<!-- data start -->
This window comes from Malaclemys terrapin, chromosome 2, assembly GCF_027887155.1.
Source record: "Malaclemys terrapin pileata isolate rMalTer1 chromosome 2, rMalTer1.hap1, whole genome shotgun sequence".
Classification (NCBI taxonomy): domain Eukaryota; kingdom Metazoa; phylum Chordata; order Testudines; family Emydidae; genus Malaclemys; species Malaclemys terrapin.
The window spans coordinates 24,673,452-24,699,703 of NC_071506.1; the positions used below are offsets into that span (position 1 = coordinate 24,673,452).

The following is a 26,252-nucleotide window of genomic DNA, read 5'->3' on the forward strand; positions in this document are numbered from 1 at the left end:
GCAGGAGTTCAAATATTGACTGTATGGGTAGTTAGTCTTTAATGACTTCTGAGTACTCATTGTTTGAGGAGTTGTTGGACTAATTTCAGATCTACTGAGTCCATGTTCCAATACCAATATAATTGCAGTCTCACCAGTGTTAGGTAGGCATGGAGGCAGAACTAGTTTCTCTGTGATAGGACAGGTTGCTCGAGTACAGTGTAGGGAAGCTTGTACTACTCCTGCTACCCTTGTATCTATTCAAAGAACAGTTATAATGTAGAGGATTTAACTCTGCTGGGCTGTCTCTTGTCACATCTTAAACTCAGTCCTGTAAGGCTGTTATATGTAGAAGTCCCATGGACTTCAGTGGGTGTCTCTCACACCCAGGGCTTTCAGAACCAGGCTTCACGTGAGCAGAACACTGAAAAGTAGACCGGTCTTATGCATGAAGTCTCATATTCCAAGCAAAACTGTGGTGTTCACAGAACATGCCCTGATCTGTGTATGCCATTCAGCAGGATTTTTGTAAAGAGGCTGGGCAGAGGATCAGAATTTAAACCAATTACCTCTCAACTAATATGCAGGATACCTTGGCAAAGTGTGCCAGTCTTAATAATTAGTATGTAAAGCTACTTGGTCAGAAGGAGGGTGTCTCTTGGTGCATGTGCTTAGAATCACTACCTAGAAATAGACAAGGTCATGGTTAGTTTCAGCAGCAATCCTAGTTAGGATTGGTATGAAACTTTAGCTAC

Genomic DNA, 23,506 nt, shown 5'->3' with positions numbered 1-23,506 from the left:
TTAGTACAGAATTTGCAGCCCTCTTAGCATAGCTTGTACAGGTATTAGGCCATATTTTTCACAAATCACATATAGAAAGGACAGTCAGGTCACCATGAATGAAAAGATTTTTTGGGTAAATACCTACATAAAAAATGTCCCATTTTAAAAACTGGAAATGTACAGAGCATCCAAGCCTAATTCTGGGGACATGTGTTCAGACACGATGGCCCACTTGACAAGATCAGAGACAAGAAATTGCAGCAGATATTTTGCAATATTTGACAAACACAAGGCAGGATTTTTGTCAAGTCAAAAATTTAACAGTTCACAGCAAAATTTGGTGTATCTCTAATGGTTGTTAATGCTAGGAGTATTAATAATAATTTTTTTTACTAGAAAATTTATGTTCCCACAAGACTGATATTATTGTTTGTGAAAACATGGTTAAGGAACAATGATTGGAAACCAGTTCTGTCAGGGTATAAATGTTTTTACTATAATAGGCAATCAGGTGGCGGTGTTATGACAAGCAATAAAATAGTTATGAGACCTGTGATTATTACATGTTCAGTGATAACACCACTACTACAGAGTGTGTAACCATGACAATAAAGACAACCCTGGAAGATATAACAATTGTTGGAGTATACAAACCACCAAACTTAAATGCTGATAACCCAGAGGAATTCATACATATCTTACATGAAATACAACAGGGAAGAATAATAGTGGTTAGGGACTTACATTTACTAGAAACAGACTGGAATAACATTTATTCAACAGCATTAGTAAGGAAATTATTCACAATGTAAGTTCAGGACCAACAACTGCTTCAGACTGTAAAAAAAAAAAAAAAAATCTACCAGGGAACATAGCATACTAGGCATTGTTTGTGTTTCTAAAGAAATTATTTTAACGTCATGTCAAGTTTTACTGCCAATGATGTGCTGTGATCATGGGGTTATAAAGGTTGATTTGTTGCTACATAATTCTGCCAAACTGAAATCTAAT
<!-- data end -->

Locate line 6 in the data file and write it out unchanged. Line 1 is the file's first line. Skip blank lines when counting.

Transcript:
GCAGGAGTTCAAATATTGACTGTATGGGTAGTTAGTCTTTAATGACTTCTGAGTACTCATTGTTTGAGGAGTTGTTGGACTAATTTCAGATCTACTGAGTCCATGTTCCAATACCAATATAATTGCAGTCTCACCAGTGTTAGGTAGGCATGGAGGCAGAACTAGTTTCTCTGTGATAGGACAGGTTGCTCGAGTACAGTGTAGGGAAGCTTGTACTACTCCTGCTACCCTTGTATCTATTCAAAGAACAGTTATAATGTAGAGGATTTAACTCTGCTGGGCTGTCTCTTGTCACATCTTAAACTCAGTCCTGTAAGGCTGTTATATGTAGAAGTCCCATGGACTTCAGTGGGTGTCTCTCACACCCAGGGCTTTCAGAACCAGGCTTCACGTGAGCAGAACACTGAAAAGTAGACCGGTCTTATGCATGAAGTCTCATATTCCAAGCAAAACTGTGGTGTTCACAGAACATGCCCTGATCTGTGTATGCCATTCAGCAGGATTTTTGTAAAGAGGCTGGGCAGAGGATCAGAATTTAAACCAATTACCTCTCAACTAATATGCAGGATACCTTGGCAAAGTGTGCCAGTCTTAATAATTAGTATGTAAAGCTACTTGGTCAGAAGGAGGGTGTCTCTTGGTGCATGTGCTTAGAATCACTACCTAGAAATAGACAAGGTCATGGTTAGTTTCAGCAGCAATCCTAGTTAGGATTGGTATGAAACTTTAGCTAC